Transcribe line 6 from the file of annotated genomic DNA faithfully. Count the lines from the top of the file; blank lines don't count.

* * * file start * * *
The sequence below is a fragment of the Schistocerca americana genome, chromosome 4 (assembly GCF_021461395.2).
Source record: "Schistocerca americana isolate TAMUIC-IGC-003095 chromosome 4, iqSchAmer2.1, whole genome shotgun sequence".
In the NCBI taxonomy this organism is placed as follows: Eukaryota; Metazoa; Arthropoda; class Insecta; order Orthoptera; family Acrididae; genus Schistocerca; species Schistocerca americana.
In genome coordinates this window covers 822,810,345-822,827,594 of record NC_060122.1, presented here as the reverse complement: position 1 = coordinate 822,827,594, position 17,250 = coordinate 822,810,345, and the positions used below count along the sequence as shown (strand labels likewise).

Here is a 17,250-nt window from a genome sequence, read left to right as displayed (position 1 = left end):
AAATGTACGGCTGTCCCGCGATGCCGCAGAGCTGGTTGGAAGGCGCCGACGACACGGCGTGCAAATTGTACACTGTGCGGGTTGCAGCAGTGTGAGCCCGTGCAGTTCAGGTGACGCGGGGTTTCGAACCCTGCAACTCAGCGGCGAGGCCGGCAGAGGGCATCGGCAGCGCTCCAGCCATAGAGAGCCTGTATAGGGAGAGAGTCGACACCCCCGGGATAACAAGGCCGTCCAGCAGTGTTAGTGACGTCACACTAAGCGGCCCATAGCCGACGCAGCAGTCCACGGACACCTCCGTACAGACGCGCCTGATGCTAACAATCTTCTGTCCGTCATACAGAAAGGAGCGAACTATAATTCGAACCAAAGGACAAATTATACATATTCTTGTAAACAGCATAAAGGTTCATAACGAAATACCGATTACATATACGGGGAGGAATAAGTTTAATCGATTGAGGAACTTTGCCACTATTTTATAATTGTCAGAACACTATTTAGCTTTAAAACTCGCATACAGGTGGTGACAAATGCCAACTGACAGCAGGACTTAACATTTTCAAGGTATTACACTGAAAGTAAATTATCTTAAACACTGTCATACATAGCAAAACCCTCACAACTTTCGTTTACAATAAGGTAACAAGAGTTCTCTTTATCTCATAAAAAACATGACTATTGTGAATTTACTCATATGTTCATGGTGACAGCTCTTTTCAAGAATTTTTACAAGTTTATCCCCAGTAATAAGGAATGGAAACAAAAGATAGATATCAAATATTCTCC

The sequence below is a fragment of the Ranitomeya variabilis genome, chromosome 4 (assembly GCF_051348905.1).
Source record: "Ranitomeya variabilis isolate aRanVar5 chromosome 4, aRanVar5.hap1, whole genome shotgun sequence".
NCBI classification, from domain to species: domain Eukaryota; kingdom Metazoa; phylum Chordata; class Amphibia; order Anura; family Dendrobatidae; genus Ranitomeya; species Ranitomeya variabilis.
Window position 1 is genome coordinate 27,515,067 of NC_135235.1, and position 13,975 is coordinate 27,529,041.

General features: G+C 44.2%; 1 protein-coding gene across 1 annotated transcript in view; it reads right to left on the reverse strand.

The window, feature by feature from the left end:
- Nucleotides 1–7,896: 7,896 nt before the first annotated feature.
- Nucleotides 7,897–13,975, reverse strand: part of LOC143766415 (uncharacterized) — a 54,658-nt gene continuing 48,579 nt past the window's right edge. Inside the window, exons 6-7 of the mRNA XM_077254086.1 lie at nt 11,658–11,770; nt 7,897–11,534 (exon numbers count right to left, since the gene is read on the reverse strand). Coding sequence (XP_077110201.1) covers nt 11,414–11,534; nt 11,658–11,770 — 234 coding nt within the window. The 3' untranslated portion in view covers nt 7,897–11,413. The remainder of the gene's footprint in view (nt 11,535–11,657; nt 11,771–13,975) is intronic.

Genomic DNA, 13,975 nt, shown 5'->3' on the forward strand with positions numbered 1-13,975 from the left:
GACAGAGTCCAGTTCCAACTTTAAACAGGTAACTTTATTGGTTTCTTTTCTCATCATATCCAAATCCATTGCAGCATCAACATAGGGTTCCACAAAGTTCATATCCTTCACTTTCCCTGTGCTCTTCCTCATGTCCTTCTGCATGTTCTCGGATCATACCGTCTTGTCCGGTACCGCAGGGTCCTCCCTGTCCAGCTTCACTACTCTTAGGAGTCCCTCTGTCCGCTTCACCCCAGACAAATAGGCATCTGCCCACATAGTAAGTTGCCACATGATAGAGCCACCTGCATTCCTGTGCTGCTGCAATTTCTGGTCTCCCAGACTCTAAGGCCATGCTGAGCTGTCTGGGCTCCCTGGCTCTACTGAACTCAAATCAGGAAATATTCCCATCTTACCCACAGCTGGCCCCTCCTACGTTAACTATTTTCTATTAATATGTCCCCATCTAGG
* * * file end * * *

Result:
AAATGTACGGCTGTCCCGCGATGCCGCAGAGCTGGTTGGAAGGCGCCGACGACACGGCGTGCAAATTGTACACTGTGCGGGTTGCAGCAGTGTGAGCCCGTGCAGTTCAGGTGACGCGGGGTTTCGAACCCTGCAACTCAGCGGCGAGGCCGGCAGAGGGCATCGGCAGCGCTCCAGCCATAGAGAGCCTGTATAGGGAGAGAGTCGACACCCCCGGGATAACAAGGCCGTCCAGCAGTGTTAGTGACGTCACACTAAGCGGCCCATAGCCGACGCAGCAGTCCACGGACACCTCCGTACAGACGCGCCTGATGCTAACAATCTTCTGTCCGTCATACAGAAAGGAGCGAACTATAATTCGAACCAAAGGACAAATTATACATATTCTTGTAAACAGCATAAAGGTTCATAACGAAATACCGATTACATATACGGGGAGGAATAAGTTTAATCGATTGAGGAACTTTGCCACTATTTTATAATTGTCAGAACACTATTTAGCTTTAAAACTCGCATACAGGTGGTGACAAATGCCAACTGACAGCAGGACTTAACATTTTCAAGGTATTACACTGAAAGTAAATTATCTTAAACACTGTCATACATAGCAAAACCCTCACAACTTTCGTTTACAATAAGGTAACAAGAGTTCTCTTTATCTCATAAAAAACATGACTATTGTGAATTTACTCATATGTTCATGGTGACAGCTCTTTTCAAGAATTTTTACAAGTTTATCCCCAGTAATAAGGAATGGAAACAAAAGATAGATATCAAATATTCTCC